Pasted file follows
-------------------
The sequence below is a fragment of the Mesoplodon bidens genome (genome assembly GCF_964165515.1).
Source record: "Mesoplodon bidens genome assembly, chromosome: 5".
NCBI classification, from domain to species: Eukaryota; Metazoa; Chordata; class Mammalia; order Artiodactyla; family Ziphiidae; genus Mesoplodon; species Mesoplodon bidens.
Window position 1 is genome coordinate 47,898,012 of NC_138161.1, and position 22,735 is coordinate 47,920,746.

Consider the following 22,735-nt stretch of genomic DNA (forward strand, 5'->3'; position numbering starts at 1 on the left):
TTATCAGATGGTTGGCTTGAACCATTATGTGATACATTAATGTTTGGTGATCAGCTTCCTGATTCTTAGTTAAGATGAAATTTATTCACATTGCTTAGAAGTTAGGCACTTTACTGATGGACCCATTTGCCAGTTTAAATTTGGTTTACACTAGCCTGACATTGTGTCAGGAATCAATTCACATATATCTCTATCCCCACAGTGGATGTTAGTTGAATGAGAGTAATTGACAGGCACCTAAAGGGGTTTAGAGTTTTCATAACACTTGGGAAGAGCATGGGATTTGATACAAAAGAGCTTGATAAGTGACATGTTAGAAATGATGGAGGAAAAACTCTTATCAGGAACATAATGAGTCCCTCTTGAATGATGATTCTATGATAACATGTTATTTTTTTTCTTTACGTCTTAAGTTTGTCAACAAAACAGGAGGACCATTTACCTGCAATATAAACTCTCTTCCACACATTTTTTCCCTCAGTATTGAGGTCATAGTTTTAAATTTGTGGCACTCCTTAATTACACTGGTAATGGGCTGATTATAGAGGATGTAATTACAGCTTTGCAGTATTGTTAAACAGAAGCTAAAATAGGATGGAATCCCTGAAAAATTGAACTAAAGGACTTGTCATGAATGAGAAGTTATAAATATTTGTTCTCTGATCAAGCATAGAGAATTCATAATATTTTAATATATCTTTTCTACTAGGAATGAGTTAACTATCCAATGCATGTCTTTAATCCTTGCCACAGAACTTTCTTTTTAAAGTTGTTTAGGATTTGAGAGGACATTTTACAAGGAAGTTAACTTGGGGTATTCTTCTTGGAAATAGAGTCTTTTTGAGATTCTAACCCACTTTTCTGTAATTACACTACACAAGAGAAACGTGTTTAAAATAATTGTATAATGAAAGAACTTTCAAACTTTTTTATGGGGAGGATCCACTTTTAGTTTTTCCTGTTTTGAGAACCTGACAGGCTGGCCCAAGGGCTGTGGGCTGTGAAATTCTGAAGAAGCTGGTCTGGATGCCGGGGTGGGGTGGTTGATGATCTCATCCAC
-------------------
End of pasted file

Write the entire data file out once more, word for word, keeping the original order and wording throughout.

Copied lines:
The sequence below is a fragment of the Mesoplodon bidens genome (genome assembly GCF_964165515.1).
Source record: "Mesoplodon bidens genome assembly, chromosome: 5".
NCBI classification, from domain to species: Eukaryota; Metazoa; Chordata; class Mammalia; order Artiodactyla; family Ziphiidae; genus Mesoplodon; species Mesoplodon bidens.
Window position 1 is genome coordinate 47,898,012 of NC_138161.1, and position 22,735 is coordinate 47,920,746.

Consider the following 22,735-nt stretch of genomic DNA (forward strand, 5'->3'; position numbering starts at 1 on the left):
TTATCAGATGGTTGGCTTGAACCATTATGTGATACATTAATGTTTGGTGATCAGCTTCCTGATTCTTAGTTAAGATGAAATTTATTCACATTGCTTAGAAGTTAGGCACTTTACTGATGGACCCATTTGCCAGTTTAAATTTGGTTTACACTAGCCTGACATTGTGTCAGGAATCAATTCACATATATCTCTATCCCCACAGTGGATGTTAGTTGAATGAGAGTAATTGACAGGCACCTAAAGGGGTTTAGAGTTTTCATAACACTTGGGAAGAGCATGGGATTTGATACAAAAGAGCTTGATAAGTGACATGTTAGAAATGATGGAGGAAAAACTCTTATCAGGAACATAATGAGTCCCTCTTGAATGATGATTCTATGATAACATGTTATTTTTTTTCTTTACGTCTTAAGTTTGTCAACAAAACAGGAGGACCATTTACCTGCAATATAAACTCTCTTCCACACATTTTTTCCCTCAGTATTGAGGTCATAGTTTTAAATTTGTGGCACTCCTTAATTACACTGGTAATGGGCTGATTATAGAGGATGTAATTACAGCTTTGCAGTATTGTTAAACAGAAGCTAAAATAGGATGGAATCCCTGAAAAATTGAACTAAAGGACTTGTCATGAATGAGAAGTTATAAATATTTGTTCTCTGATCAAGCATAGAGAATTCATAATATTTTAATATATCTTTTCTACTAGGAATGAGTTAACTATCCAATGCATGTCTTTAATCCTTGCCACAGAACTTTCTTTTTAAAGTTGTTTAGGATTTGAGAGGACATTTTACAAGGAAGTTAACTTGGGGTATTCTTCTTGGAAATAGAGTCTTTTTGAGATTCTAACCCACTTTTCTGTAATTACACTACACAAGAGAAACGTGTTTAAAATAATTGTATAATGAAAGAACTTTCAAACTTTTTTATGGGGAGGATCCACTTTTAGTTTTTCCTGTTTTGAGAACCTGACAGGCTGGCCCAAGGGCTGTGGGCTGTGAAATTCTGAAGAAGCTGGTCTGGATGCCGGGGTGGGGTGGTTGATGATCTCATCCAC